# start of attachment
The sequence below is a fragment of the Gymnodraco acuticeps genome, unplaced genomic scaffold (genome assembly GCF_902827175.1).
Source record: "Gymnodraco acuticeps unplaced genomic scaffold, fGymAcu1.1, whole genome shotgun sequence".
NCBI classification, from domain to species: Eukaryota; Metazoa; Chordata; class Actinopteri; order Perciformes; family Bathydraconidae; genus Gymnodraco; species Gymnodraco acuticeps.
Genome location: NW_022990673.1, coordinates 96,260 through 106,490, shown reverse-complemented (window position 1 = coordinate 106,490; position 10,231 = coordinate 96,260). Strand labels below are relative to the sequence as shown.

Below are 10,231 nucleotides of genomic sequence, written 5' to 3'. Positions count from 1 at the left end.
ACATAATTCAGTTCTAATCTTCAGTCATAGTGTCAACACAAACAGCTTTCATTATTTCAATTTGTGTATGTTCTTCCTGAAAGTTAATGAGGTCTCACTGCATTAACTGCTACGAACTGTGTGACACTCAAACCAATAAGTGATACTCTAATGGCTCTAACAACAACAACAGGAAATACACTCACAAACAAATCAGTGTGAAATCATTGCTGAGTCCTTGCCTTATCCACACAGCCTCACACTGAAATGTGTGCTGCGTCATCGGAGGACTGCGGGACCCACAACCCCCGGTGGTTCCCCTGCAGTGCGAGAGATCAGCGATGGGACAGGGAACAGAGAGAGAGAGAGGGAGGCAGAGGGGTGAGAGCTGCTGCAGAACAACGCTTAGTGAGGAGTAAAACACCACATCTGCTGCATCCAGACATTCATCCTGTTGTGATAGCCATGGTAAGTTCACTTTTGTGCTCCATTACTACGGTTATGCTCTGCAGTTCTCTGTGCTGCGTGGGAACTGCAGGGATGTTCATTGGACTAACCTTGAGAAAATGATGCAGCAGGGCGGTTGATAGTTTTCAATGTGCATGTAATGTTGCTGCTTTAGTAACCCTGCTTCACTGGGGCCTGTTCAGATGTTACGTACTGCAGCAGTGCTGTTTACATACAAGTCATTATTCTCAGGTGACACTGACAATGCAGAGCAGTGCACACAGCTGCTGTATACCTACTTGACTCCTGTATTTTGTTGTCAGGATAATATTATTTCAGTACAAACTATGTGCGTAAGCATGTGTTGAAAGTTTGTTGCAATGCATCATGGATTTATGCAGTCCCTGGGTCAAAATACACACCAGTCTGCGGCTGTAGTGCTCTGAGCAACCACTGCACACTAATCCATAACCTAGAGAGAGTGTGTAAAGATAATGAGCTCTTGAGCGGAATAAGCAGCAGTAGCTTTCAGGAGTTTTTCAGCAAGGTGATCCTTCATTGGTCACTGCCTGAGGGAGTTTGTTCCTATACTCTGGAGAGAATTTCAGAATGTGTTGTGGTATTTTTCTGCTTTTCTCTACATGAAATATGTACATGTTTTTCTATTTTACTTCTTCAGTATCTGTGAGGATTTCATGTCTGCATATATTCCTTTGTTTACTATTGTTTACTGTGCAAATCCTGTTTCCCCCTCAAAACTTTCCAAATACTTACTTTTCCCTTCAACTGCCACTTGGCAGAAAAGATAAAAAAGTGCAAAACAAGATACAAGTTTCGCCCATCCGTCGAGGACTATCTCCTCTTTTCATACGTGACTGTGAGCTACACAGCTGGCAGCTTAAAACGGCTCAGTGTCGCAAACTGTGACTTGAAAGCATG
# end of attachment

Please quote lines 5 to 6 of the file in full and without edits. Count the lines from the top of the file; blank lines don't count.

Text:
Below are 10,231 nucleotides of genomic sequence, written 5' to 3'. Positions count from 1 at the left end.
ACATAATTCAGTTCTAATCTTCAGTCATAGTGTCAACACAAACAGCTTTCATTATTTCAATTTGTGTATGTTCTTCCTGAAAGTTAATGAGGTCTCACTGCATTAACTGCTACGAACTGTGTGACACTCAAACCAATAAGTGATACTCTAATGGCTCTAACAACAACAACAGGAAATACACTCACAAACAAATCAGTGTGAAATCATTGCTGAGTCCTTGCCTTATCCACACAGCCTCACACTGAAATGTGTGCTGCGTCATCGGAGGACTGCGGGACCCACAACCCCCGGTGGTTCCCCTGCAGTGCGAGAGATCAGCGATGGGACAGGGAACAGAGAGAGAGAGAGGGAGGCAGAGGGGTGAGAGCTGCTGCAGAACAACGCTTAGTGAGGAGTAAAACACCACATCTGCTGCATCCAGACATTCATCCTGTTGTGATAGCCATGGTAAGTTCACTTTTGTGCTCCATTACTACGGTTATGCTCTGCAGTTCTCTGTGCTGCGTGGGAACTGCAGGGATGTTCATTGGACTAACCTTGAGAAAATGATGCAGCAGGGCGGTTGATAGTTTTCAATGTGCATGTAATGTTGCTGCTTTAGTAACCCTGCTTCACTGGGGCCTGTTCAGATGTTACGTACTGCAGCAGTGCTGTTTACATACAAGTCATTATTCTCAGGTGACACTGACAATGCAGAGCAGTGCACACAGCTGCTGTATACCTACTTGACTCCTGTATTTTGTTGTCAGGATAATATTATTTCAGTACAAACTATGTGCGTAAGCATGTGTTGAAAGTTTGTTGCAATGCATCATGGATTTATGCAGTCCCTGGGTCAAAATACACACCAGTCTGCGGCTGTAGTGCTCTGAGCAACCACTGCACACTAATCCATAACCTAGAGAGAGTGTGTAAAGATAATGAGCTCTTGAGCGGAATAAGCAGCAGTAGCTTTCAGGAGTTTTTCAGCAAGGTGATCCTTCATTGGTCACTGCCTGAGGGAGTTTGTTCCTATACTCTGGAGAGAATTTCAGAATGTGTTGTGGTATTTTTCTGCTTTTCTCTACATGAAATATGTACATGTTTTTCTATTTTACTTCTTCAGTATCTGTGAGGATTTCATGTCTGCATATATTCCTTTGTTTACTATTGTTTACTGTGCAAATCCTGTTTCCCCCTCAAAACTTTCCAAATACTTACTTTTCCCTTCAACTGCCACTTGGCAGAAAAGATAAAAAAGTGCAAAACAAGATACAAGTTTCGCCCATCCGTCGAGGACTATCTCCTCTTTTCATACGTGACTGTGAGCTACACAGCTGGCAGCTTAAAACGGCTCAGTGTCGCAAACTGTGACTTGAAAGCATG